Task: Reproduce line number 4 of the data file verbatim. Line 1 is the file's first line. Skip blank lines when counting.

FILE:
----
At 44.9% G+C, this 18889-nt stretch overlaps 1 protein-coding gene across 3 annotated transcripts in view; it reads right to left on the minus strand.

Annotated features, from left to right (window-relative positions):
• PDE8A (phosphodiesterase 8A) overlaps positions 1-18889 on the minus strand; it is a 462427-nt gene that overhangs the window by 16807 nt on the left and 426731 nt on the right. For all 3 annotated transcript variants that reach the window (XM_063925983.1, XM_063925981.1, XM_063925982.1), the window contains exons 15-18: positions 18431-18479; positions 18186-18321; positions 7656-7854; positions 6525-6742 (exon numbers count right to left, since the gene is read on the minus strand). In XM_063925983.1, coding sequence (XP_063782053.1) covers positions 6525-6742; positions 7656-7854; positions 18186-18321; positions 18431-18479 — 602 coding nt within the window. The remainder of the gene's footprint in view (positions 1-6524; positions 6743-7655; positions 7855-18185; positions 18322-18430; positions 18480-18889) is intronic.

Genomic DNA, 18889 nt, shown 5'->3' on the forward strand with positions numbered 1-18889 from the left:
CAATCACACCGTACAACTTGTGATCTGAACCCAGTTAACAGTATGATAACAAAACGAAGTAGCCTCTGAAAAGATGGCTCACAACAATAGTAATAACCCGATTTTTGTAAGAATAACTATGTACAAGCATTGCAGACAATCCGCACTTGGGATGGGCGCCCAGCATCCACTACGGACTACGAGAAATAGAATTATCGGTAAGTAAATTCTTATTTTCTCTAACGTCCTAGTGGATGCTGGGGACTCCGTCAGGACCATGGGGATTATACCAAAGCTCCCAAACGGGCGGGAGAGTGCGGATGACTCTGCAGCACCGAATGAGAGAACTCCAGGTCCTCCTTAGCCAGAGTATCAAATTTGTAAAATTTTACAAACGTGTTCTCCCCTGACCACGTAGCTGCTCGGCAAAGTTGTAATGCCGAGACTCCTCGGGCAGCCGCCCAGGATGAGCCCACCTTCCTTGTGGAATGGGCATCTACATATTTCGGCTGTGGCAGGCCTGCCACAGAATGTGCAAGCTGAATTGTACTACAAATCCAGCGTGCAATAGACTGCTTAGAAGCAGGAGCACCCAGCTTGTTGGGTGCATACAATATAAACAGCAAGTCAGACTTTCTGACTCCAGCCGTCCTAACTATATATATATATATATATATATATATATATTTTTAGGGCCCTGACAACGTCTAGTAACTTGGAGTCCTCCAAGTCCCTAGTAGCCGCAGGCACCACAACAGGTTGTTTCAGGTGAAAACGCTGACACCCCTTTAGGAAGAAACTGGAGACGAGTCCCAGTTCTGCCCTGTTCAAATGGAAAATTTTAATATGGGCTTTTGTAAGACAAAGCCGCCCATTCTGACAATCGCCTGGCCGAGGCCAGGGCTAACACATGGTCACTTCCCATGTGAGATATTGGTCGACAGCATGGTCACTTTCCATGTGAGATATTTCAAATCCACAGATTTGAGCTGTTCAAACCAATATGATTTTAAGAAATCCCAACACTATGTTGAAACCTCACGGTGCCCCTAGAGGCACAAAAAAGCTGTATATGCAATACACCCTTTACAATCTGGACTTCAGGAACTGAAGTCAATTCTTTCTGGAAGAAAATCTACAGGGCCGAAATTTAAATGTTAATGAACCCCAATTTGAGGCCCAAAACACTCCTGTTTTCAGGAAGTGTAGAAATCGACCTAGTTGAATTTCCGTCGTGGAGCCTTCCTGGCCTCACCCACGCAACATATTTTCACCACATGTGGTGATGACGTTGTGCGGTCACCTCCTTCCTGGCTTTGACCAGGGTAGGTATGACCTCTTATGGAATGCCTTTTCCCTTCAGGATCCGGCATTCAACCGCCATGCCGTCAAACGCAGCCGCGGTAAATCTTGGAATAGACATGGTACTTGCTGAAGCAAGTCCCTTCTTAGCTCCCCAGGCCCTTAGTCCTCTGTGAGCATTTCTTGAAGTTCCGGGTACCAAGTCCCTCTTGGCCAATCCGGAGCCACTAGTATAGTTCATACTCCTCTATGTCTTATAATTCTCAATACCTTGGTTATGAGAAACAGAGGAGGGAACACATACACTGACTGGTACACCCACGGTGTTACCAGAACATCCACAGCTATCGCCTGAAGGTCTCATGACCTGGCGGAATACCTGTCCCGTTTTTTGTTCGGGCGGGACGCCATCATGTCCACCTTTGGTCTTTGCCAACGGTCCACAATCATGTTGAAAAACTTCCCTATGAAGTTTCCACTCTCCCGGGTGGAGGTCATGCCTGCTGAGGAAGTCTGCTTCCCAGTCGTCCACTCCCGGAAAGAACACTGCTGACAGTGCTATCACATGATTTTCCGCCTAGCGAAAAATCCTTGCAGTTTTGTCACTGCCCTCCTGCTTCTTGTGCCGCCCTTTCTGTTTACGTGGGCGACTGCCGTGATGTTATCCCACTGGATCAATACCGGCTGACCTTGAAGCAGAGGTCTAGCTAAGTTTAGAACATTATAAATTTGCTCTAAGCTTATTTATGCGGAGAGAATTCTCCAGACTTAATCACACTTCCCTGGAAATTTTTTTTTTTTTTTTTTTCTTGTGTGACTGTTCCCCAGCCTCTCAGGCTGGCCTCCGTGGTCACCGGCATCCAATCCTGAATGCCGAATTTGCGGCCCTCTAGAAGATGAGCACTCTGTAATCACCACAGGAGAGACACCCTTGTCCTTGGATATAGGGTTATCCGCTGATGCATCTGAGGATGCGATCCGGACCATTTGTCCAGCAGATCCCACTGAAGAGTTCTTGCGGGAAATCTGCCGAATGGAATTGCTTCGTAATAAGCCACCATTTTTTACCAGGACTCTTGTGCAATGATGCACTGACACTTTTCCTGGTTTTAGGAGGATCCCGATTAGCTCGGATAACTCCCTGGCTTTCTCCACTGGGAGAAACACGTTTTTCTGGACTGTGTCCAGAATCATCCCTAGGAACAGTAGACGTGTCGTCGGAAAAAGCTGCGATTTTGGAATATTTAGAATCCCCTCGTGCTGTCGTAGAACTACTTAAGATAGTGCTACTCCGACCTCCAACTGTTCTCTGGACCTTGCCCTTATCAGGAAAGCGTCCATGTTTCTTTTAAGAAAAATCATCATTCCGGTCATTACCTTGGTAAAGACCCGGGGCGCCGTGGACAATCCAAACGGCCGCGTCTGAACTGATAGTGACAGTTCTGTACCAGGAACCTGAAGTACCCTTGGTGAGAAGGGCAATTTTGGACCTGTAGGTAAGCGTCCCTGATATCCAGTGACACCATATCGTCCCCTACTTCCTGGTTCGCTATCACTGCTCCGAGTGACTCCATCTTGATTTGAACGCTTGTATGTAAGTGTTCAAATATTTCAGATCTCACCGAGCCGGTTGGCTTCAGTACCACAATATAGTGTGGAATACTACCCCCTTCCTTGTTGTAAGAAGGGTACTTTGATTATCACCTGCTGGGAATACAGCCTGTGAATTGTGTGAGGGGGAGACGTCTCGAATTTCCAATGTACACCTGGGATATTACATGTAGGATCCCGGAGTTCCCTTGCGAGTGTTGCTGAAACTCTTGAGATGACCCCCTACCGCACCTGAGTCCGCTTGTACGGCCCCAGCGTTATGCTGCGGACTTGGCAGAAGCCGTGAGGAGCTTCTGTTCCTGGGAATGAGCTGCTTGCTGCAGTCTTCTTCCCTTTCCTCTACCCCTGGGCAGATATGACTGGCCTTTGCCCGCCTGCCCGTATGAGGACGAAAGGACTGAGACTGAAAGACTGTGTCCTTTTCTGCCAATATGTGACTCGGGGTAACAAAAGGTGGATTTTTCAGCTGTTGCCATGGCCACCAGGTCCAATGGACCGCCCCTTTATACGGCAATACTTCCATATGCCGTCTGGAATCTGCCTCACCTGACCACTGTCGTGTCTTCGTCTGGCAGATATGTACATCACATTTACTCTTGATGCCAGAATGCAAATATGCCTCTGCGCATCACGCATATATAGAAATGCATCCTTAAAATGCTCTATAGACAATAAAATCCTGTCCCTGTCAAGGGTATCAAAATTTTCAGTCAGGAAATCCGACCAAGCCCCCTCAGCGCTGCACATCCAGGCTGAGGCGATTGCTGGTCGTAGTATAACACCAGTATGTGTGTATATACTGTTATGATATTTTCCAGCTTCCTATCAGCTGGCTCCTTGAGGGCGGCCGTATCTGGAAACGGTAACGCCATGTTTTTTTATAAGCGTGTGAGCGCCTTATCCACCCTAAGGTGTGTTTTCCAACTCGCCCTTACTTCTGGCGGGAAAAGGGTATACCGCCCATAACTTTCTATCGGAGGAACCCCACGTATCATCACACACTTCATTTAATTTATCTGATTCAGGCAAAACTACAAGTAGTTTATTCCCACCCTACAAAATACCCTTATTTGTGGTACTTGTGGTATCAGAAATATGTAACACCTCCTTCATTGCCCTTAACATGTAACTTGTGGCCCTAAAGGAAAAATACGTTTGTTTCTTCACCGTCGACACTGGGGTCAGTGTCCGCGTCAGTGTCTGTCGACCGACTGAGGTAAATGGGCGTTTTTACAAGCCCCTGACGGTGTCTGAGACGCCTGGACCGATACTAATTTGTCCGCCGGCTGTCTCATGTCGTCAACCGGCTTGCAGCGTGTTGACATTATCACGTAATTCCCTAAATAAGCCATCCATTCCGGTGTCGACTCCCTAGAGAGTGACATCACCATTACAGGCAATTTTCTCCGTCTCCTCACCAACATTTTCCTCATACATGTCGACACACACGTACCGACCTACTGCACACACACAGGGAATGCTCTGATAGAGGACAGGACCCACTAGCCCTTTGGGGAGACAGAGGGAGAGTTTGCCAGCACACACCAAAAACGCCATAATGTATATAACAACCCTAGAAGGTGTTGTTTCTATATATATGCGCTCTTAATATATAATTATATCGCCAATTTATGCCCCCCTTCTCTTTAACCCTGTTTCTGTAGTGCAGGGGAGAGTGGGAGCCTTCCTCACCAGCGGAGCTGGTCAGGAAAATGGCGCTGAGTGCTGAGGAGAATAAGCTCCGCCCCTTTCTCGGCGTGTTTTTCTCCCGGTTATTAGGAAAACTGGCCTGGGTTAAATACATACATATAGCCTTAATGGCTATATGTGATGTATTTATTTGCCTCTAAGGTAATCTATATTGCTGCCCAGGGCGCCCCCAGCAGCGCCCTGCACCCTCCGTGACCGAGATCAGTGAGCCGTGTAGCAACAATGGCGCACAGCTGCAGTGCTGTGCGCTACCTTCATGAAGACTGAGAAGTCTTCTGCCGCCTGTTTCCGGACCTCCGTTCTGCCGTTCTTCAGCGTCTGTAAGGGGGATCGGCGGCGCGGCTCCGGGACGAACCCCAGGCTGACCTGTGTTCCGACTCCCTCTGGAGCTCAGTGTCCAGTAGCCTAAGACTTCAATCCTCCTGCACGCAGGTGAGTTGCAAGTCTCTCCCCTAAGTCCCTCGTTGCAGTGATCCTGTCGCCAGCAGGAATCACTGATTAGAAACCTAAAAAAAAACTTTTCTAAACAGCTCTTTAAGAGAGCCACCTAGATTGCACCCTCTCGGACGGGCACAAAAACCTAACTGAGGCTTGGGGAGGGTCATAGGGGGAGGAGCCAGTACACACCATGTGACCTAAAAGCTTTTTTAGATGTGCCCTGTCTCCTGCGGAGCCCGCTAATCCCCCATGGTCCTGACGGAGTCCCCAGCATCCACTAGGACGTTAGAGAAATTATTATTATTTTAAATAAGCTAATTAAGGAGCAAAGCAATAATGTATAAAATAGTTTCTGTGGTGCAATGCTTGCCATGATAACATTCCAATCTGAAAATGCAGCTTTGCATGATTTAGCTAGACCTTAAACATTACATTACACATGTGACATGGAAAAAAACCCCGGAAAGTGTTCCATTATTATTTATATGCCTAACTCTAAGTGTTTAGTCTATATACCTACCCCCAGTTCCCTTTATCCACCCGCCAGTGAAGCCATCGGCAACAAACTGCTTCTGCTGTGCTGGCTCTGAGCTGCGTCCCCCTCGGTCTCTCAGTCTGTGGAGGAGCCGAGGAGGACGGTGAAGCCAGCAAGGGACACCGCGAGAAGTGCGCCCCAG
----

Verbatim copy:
Genomic DNA, 18889 nt, shown 5'->3' on the forward strand with positions numbered 1-18889 from the left: